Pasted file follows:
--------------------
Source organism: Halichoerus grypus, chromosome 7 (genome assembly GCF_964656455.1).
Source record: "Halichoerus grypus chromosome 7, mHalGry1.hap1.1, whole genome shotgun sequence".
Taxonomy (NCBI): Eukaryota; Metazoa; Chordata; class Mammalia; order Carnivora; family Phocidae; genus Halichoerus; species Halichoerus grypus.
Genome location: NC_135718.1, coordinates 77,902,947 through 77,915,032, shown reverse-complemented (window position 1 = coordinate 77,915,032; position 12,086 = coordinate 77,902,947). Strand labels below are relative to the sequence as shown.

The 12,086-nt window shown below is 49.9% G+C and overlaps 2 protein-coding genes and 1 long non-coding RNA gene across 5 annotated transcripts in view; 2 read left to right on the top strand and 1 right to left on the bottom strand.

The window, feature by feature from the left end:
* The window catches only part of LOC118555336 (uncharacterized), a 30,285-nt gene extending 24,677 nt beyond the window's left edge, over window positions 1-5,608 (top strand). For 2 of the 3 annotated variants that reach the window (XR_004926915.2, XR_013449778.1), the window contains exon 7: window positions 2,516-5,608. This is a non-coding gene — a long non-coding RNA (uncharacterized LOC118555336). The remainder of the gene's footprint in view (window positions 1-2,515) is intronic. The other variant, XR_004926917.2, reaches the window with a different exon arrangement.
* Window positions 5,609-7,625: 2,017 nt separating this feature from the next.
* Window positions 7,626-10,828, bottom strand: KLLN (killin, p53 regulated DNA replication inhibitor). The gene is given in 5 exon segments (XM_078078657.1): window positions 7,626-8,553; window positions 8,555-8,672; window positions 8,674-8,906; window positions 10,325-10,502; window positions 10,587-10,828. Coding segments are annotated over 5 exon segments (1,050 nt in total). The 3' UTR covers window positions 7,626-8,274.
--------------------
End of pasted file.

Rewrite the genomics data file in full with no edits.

Source organism: Halichoerus grypus, chromosome 7 (genome assembly GCF_964656455.1).
Source record: "Halichoerus grypus chromosome 7, mHalGry1.hap1.1, whole genome shotgun sequence".
Taxonomy (NCBI): Eukaryota; Metazoa; Chordata; class Mammalia; order Carnivora; family Phocidae; genus Halichoerus; species Halichoerus grypus.
Genome location: NC_135718.1, coordinates 77,902,947 through 77,915,032, shown reverse-complemented (window position 1 = coordinate 77,915,032; position 12,086 = coordinate 77,902,947). Strand labels below are relative to the sequence as shown.

The 12,086-nt window shown below is 49.9% G+C and overlaps 2 protein-coding genes and 1 long non-coding RNA gene across 5 annotated transcripts in view; 2 read left to right on the top strand and 1 right to left on the bottom strand.

The window, feature by feature from the left end:
* The window catches only part of LOC118555336 (uncharacterized), a 30,285-nt gene extending 24,677 nt beyond the window's left edge, over window positions 1-5,608 (top strand). For 2 of the 3 annotated variants that reach the window (XR_004926915.2, XR_013449778.1), the window contains exon 7: window positions 2,516-5,608. This is a non-coding gene — a long non-coding RNA (uncharacterized LOC118555336). The remainder of the gene's footprint in view (window positions 1-2,515) is intronic. The other variant, XR_004926917.2, reaches the window with a different exon arrangement.
* Window positions 5,609-7,625: 2,017 nt separating this feature from the next.
* Window positions 7,626-10,828, bottom strand: KLLN (killin, p53 regulated DNA replication inhibitor). The gene is given in 5 exon segments (XM_078078657.1): window positions 7,626-8,553; window positions 8,555-8,672; window positions 8,674-8,906; window positions 10,325-10,502; window positions 10,587-10,828. Coding segments are annotated over 5 exon segments (1,050 nt in total). The 3' UTR covers window positions 7,626-8,274.